Business Irish

Monday 18 February 2019

Poor language skills of Irish workers barrier to export market growth - Sinnamon

Enterprise Ireland boss tells conference skills barrier to getting most out of Chinese market

Julie Sinnamon, Chief Executive Officer, Enterprise Ireland
Julie Sinnamon, Chief Executive Officer, Enterprise Ireland
Gavin McLoughlin

Gavin McLoughlin

Irish people's language skills are one of the main obstacles to Irish companies getting the most out of the growing Chinese market, Enterprise Ireland chief executive Julie Sinnamon has said.

Ms Sinnamon said companies need some minimum level of Chinese in order to be taken seriously in the country, but that "there is nobody currently learning Mandarin for Leaving Cert."

"You have to get it either yourself or recruit it, have people with you to translate, you can't even make it from the airport to your hotel without having somebody there who speaks Chinese."

"There is an opportunity in China and many other high-growth markets which at this stage isn't really an optional extra for many companies, there's massive growth there and we have to capitalise on it," Ms Sinnamon said.

Her comments came at the Deloitte/Enterprise Ireland CEO forum being held at Dublin Castle this morning.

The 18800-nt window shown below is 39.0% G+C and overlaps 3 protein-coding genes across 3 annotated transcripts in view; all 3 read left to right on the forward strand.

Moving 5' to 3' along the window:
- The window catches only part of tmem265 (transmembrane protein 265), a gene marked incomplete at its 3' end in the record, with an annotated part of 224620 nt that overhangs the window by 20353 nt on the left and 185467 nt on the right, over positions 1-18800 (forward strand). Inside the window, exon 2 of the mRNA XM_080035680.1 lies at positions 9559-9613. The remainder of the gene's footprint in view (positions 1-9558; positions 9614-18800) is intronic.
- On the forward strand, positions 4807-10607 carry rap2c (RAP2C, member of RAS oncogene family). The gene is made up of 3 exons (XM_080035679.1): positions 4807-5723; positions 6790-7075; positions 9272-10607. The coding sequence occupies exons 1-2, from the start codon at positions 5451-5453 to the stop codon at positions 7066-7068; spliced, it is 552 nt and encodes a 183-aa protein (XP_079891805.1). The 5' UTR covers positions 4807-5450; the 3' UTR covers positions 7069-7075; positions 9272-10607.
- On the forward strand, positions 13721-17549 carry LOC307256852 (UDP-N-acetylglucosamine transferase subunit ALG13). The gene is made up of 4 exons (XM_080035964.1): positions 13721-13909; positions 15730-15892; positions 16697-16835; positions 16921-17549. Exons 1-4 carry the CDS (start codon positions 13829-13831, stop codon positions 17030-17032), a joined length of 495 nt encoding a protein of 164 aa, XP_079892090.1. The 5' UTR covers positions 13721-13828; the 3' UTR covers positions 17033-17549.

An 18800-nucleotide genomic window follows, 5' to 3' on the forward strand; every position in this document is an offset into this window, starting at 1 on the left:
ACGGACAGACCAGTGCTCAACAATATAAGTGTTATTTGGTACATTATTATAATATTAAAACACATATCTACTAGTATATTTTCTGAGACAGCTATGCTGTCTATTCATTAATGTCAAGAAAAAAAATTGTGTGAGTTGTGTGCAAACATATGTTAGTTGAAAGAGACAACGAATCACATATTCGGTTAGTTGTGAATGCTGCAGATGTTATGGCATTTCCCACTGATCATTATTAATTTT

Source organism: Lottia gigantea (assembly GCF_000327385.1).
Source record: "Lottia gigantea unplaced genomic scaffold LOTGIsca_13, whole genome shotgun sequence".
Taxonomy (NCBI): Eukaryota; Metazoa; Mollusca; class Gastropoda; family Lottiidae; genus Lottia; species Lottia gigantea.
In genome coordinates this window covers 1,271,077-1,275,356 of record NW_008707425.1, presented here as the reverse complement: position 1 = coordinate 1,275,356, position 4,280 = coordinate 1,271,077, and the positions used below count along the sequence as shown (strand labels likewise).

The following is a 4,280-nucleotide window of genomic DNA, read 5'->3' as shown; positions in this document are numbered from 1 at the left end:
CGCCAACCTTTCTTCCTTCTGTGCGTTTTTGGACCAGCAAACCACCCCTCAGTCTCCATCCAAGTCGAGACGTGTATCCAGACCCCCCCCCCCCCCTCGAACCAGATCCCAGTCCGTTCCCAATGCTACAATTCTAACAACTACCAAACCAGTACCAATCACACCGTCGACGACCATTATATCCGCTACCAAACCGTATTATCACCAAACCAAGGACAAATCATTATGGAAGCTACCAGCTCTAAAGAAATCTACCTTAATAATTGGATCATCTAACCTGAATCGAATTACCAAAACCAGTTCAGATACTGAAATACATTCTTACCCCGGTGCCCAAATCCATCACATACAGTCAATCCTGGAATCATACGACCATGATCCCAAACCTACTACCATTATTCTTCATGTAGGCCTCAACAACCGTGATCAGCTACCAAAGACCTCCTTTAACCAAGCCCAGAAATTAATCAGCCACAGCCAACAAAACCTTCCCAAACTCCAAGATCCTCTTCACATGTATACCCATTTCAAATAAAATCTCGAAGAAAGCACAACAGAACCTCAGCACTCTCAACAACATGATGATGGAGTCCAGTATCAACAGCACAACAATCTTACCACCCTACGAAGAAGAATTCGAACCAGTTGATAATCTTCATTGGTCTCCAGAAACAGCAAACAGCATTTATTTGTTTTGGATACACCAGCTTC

Also speaking at the event was Jobs Minister Richard Bruton, who said internationalisation of Irish businesses has "been the challenge over the last number of years and will remain the challenge for several years to come."

He said Irish entrepreneurs have risen to the challenge and have "absolutely taken up the message that we need to internationalise."

"Irish business is going further to find markets, is diversifying in its markets...we're competing with the very best [and] we can meet and beat the competition in markets as far away as China or India."

The conference also heard that access to credit also remains a hurdle for Irish businesses.

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